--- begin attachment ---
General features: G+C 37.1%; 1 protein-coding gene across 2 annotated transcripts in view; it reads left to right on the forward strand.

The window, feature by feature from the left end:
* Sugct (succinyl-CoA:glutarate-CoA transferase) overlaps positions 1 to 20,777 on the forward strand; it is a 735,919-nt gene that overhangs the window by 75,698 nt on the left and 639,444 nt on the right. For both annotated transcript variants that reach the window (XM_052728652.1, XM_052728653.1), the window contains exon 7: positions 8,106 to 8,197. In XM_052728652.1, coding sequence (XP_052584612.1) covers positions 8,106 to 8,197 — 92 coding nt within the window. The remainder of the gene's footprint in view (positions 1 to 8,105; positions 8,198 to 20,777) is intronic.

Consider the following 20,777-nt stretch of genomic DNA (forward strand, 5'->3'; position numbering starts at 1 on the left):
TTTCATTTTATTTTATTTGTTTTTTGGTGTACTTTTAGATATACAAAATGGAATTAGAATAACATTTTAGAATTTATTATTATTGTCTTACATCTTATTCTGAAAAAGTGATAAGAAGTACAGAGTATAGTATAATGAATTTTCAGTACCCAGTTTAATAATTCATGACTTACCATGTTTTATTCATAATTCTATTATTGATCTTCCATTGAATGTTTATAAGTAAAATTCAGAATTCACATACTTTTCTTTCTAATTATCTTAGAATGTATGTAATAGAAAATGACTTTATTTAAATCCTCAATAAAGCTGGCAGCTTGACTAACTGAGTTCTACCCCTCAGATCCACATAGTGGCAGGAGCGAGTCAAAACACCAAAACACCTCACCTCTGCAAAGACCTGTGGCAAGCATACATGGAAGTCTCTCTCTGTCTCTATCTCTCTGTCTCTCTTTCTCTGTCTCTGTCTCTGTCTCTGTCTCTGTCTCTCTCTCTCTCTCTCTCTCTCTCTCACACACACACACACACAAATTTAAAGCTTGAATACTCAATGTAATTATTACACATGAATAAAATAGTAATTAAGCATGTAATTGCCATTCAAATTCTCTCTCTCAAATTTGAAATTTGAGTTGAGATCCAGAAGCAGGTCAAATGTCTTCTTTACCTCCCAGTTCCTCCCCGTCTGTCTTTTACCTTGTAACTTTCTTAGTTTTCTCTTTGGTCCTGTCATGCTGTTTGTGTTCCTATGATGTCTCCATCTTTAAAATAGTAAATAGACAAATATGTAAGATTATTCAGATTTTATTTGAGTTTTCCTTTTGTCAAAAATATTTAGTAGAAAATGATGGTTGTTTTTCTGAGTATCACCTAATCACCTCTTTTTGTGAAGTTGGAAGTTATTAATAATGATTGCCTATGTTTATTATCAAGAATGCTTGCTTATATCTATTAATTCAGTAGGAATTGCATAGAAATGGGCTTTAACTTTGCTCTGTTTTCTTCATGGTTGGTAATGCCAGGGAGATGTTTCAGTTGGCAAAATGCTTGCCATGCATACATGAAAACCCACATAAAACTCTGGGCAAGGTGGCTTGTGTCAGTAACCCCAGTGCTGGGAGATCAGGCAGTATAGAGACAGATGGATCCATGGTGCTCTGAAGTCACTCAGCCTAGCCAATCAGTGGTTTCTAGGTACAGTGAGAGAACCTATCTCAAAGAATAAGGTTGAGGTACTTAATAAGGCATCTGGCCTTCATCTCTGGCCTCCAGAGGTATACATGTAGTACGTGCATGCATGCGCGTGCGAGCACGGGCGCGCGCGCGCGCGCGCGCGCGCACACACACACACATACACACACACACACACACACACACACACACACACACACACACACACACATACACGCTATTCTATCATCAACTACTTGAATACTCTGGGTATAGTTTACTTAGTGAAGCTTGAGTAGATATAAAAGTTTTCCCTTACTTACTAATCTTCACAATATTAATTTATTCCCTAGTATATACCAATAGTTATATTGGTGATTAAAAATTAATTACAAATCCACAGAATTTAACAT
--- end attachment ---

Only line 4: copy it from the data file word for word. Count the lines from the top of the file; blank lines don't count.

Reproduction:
Consider the following 20,777-nt stretch of genomic DNA (forward strand, 5'->3'; position numbering starts at 1 on the left):